Despite emerging public and donor attention on women and agriculture, relatively few studies are based on gender analysis of sex-disaggregated quantitative data, particularly on women’s involvement in marketing of livestock products.

This article investigates gender roles and processes of smallholder goat production and marketing in Inhassoro District, Mozambique.

The paper draws on baseline data from the imGoats project, which aimed to diversify smallholder goat producers’ livelihood options by supporting the commercialization of goat production.

Building on the sustainable livelihoods framework, adapted for gender and assets, this paper demonstrates that women in male-headed households rarely have control over income from goat sales and that meanings of “joint” ownership, decision making and asset control differ by gender.

Results also showed that the primary goal of selling goats is to cover emergencies and household needs, and that goat meat consumption is linked to market access and agro-ecological zone. Despite the challenges of undertaking robust gender studies in a real-life developing country setting, this study provides a practical technical example of how one can implement gendered quantitative analyses in the context of the livelihoods framework.

Download the article: Boogaard, B.K., Waithanji, E., Poole, E.J. and Cadilhon, J.J. 2015. Smallholder goat production and marketing: A gendered baseline study from Inhassoro District Mozambique. NJAS-Wageningen Journal of Life Sciences.

On 13 June 2013, the imGoats Inhassoro innovation platform held its ninth meeting at Vulanjane, Inhassoro, Mozambique. It was the last meeting with project support.

In total 16 people participated. The meeting was facilitated by the innovation platform president Joao. It was a very good and promising meeting, in which potential goat sales and the future of the innovation platform was discussed. The innovation platform members were motivated to continue the meetings after the project, saying that they ‘can do it on their own now’.

The participants made the following agreements:

  • Two goat sales points will be created in the district: in Vulanjane and Mangugumete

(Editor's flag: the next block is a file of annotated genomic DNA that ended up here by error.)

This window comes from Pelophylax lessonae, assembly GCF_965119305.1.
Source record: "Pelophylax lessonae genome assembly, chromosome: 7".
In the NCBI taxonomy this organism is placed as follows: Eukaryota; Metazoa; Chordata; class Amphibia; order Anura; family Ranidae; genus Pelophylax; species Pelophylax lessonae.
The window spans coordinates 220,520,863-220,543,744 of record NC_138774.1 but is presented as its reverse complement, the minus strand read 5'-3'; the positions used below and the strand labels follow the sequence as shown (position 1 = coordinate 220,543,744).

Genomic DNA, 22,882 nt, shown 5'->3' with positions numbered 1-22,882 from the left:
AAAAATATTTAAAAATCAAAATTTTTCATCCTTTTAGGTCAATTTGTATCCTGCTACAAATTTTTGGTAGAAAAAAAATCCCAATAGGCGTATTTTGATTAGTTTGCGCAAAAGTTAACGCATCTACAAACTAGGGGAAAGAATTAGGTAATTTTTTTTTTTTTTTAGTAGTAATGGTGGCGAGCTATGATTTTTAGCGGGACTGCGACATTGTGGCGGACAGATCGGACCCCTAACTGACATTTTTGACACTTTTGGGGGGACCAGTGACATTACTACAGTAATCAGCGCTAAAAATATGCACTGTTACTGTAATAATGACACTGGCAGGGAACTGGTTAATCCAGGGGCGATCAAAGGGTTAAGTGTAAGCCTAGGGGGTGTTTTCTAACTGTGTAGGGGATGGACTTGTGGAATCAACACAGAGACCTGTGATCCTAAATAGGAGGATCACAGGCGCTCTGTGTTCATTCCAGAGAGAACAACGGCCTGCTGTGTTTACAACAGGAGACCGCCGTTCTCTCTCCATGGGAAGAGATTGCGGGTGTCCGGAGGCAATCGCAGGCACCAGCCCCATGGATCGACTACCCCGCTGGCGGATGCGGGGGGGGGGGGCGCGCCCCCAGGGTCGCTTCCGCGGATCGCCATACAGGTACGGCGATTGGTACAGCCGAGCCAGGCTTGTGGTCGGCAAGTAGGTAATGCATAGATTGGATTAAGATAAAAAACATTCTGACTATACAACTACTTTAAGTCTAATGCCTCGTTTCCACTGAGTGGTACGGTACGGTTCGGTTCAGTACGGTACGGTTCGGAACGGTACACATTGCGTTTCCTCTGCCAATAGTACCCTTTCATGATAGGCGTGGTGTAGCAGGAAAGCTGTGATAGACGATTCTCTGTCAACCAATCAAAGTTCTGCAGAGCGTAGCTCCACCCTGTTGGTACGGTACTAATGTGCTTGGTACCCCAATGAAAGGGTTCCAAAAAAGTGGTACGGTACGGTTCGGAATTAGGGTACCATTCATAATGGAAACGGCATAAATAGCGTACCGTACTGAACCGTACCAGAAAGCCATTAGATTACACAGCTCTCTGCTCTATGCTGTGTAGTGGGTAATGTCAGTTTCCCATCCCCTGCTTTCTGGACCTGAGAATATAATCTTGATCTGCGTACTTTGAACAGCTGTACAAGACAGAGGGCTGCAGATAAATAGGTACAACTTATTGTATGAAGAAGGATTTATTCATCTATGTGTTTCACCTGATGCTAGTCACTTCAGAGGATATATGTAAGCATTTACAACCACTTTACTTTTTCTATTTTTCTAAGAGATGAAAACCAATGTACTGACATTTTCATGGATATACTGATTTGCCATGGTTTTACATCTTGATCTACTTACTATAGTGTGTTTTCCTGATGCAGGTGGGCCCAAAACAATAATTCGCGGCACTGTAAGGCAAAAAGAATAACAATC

• The abattoir in Vilanculos wants to buy around 100 goats per month, on every second Wednesday of the month. The first sales will occur on the 10 July 2013. Payments will be done in cash. Innovation platform participants will inform community members. Paravets will make an inventory of the available animals in their community.
  • Next innovation platform meeting: Thursday 18 July 2013.

Due to the project’s ending, the report of the ninth IP meeting is the last report.


On 7 March 2013, the imGoats Inhassoro innovation platform held its eighth meeting at Chitsotso, Inhassoro, Mozambique. It was the third innovation platform meeting where participants came by their own transport.  Twenty-seven participants took part in the meeting including producers, community leaders, paraveterinarians, extension officers and researchers.

The meeting was held at the goat farm of Jan and Joey Bean, who are South African private investors and goat keepers. They have a goat farm in Chitsotso – an imGoats project community – with more than 200 crossbred goats (Mozambican Landim and South African Boerbok).  Jan and Joey expressed their interest in cooperating with the imGoats project participants. The main objective of the meeting was therefore to explore possible options for cooperation.

The following options were explored: 1) commercialization and 2) use of improved breed (Boerbok). With regard to commercialization, Jan expressed interest in buying goats from the project participants. He suggested that he could collect goats from the communities with his own transport if participants aggregate about 10 to 20 goats at once. This led to a discussion on the price; 30 to 35 Mozambique meticais (MtN) per kilogram was too low according to the producers – they wanted MtN 40 to 45 per kilogram. It was agreed that between 5 and 15 April 2013, Jan and Joey will visit a few communities and buy goats as ‘pilot sales’ in order to explore what price is realistic.

At the next – and final – IP meeting at the end of April, experiences about the ‘pilot sales’ will be shared and possibilities for further cooperation will be explored.

Download the report of the eighth imGoats Inhassoro innovation platform meeting

Participants at the 8th imGoats Inhassoro innovation platform meeting

Selling goats in Mozambique

Young Mozambican boys wait for buyers for their goats (photo credit: ILRI/Yvane Marblé).

Members of the imGoats Mozambique national steering committee gathered in Vilanculos, Mozambique on 26-28 August 2012 for their third meeting.